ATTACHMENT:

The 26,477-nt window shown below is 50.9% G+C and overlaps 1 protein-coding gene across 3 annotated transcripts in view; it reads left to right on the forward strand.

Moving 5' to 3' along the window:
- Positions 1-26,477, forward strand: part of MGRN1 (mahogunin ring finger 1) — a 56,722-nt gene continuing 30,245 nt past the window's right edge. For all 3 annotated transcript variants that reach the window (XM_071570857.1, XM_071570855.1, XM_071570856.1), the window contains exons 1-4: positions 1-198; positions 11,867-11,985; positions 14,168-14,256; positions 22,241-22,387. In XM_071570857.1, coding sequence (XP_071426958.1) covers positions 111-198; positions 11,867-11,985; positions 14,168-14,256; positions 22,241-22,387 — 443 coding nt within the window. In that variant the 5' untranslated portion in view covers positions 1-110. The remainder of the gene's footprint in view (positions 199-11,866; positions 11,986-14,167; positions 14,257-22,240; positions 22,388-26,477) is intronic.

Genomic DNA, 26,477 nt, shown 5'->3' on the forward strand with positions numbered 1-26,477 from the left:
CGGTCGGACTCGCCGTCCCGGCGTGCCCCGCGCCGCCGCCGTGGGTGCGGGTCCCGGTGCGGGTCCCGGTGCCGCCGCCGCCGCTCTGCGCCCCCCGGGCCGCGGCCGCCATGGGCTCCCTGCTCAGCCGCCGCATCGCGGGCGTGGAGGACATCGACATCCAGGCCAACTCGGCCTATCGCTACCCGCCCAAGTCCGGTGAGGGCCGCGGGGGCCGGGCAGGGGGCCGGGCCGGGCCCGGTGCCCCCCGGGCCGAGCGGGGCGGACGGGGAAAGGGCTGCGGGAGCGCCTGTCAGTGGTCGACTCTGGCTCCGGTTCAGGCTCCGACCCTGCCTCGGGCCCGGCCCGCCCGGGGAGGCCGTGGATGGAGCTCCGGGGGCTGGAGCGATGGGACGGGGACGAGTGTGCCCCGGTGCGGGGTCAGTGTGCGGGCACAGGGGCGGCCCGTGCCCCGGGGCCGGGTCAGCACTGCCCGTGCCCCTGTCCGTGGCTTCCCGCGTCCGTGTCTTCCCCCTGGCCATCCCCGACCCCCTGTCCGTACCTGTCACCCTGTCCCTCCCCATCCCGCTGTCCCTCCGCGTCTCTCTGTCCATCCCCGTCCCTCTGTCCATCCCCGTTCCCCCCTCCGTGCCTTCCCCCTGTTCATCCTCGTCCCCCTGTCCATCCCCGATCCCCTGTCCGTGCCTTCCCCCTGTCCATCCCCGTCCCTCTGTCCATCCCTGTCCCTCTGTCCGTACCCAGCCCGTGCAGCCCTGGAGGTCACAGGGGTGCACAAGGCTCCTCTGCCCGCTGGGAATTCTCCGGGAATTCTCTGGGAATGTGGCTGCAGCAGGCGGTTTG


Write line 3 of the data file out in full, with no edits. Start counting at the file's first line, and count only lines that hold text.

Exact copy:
- Positions 1-26,477, forward strand: part of MGRN1 (mahogunin ring finger 1) — a 56,722-nt gene continuing 30,245 nt past the window's right edge. For all 3 annotated transcript variants that reach the window (XM_071570857.1, XM_071570855.1, XM_071570856.1), the window contains exons 1-4: positions 1-198; positions 11,867-11,985; positions 14,168-14,256; positions 22,241-22,387. In XM_071570857.1, coding sequence (XP_071426958.1) covers positions 111-198; positions 11,867-11,985; positions 14,168-14,256; positions 22,241-22,387 — 443 coding nt within the window. In that variant the 5' untranslated portion in view covers positions 1-110. The remainder of the gene's footprint in view (positions 199-11,866; positions 11,986-14,167; positions 14,257-22,240; positions 22,388-26,477) is intronic.